When it comes to changing the face of a building—or even an entire neighborhood—there’s no denying the power of retail. Lately, Google has made headlines as it searches Soho for a flagship space. Likewise, the recent large-scale retail redevelopment at Brookfield Place at World Financial Center, a project we personally had a hand in as part of the project team, has turned heads and reinvented lower Manhattan, creating a demand for commercial, as well as residential, occupancy. However, if you’re a building owner, or anyone who is invested in attracting retail tenants for that matter, there’s something you ought to know: Get ready now!
Why the need to prep? If there’s one thing we’ve learned through our work on the retail end of the business, it’s that proactive work with a building owner or landlord can create just the right aesthetic and accommodations to attract the kind of marquee tenants that can take a space, entire block front or even a whole corridor to the next level. However, if a space is not positioned properly, that window of opportunity may pass. Yesterday’s hot neighborhood can turn into a ghost town. On a more positive note, a once-dormant street can suddenly come alive. It’s all in the approach.
A fine example of readying in advance is what’s currently underway in Dumbo. Spector Group is the executive architect for a significant redevelopment in Brooklyn that will create a retail demand where one doesn’t exist today. The inquiries are already starting to come in—a classic case of “if you build it, they will come.”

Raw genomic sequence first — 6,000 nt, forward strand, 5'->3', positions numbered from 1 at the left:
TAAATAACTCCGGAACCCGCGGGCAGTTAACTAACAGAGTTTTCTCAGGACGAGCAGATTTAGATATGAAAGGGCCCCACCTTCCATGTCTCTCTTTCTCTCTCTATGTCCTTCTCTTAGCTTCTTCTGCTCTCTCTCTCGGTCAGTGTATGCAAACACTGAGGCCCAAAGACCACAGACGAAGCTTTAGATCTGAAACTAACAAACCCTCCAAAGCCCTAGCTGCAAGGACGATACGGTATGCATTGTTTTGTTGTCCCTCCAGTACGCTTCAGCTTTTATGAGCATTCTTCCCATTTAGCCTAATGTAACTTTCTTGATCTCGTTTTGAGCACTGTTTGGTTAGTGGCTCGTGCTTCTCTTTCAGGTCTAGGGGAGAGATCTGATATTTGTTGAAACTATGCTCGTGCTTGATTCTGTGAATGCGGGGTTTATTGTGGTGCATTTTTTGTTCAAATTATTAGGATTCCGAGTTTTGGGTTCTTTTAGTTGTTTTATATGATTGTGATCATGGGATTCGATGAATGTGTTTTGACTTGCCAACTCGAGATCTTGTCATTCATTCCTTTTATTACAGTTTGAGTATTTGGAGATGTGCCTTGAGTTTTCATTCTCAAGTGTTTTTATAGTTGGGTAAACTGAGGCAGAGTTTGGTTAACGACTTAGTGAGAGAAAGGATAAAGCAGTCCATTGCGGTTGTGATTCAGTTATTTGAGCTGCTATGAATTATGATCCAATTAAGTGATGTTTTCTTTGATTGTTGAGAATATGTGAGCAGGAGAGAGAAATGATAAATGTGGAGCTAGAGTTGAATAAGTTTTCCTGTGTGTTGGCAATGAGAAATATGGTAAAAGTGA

The idea transfers well to office buildings in need of a facelift. Through team work, one can create a cityscape at a tower’s base and enliven a nearby neighborhood. Partnering with retail professionals, brokers, designers, existing tenants and end users allows building ownership to hear the collective needs and respond accordingly. The same concept applies to refreshing residential coops or condos, as is the case with Madison Avenue, where many owners have responded to evolving neighborhoods by positioning retail spaces to best serve residents and nearby office workers.
Another example of getting retail right is the automotive corridor along 11th Avenue, which Mercedes-Benz, Volkswagen and Audi all call home. Working with building ownership, we were able to open up facades to bring in ample amounts of light—ideal for showrooms—and to switch out sidewalks, creating an aesthetic language that seamlessly relates to both the building and the neighborhood. Interiors that have a “vibrant look” also work well for these setups and offer a good deal of flexibility to attract a variety of future tenants. It’s all about creating an energy that works for a desired tenant mix and that a leasing agent can easily explain.
The one thing all of these success stories have in common: a proactive approach. If you want to be ready for retail, you should prepare your space before that tenant comes knocking at your door.